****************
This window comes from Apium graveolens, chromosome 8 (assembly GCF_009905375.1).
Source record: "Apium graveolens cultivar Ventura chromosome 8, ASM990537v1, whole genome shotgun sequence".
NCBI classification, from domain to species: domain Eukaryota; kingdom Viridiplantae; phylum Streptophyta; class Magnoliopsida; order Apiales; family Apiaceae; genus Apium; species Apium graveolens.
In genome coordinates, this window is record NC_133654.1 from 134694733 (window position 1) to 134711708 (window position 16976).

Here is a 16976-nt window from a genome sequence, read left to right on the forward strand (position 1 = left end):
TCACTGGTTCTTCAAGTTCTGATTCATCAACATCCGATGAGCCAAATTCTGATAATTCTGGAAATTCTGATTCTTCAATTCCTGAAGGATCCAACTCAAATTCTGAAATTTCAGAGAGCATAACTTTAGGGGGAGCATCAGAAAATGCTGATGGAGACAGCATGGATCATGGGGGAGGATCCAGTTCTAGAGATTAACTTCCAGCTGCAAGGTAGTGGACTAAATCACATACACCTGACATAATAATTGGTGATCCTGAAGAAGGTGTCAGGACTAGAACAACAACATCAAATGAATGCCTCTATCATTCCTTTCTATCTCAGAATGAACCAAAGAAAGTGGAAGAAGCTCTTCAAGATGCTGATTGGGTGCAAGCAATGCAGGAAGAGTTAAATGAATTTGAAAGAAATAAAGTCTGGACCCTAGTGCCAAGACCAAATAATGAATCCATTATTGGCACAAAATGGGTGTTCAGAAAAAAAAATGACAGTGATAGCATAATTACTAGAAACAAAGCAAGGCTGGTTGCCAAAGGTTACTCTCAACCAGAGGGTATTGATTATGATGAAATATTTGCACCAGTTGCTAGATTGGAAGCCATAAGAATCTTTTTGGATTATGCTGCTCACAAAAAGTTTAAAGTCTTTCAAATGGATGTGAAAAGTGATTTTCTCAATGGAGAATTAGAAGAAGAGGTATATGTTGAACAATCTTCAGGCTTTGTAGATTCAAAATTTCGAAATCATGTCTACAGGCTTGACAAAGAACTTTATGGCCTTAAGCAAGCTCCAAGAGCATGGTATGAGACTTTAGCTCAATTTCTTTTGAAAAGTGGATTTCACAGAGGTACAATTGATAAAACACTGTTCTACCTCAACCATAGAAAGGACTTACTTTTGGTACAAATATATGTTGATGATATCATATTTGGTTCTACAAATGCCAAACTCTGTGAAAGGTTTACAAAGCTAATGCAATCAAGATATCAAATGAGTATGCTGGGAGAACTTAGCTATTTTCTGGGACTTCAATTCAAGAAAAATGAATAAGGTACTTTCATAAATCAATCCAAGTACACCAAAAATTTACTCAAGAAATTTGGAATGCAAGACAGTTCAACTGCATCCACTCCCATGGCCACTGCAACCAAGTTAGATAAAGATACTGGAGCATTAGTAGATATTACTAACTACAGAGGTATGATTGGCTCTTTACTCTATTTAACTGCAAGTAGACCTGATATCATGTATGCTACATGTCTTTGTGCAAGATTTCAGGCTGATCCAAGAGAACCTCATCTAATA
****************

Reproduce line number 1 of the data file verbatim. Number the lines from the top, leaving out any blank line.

This window comes from Apium graveolens, chromosome 8 (assembly GCF_009905375.1).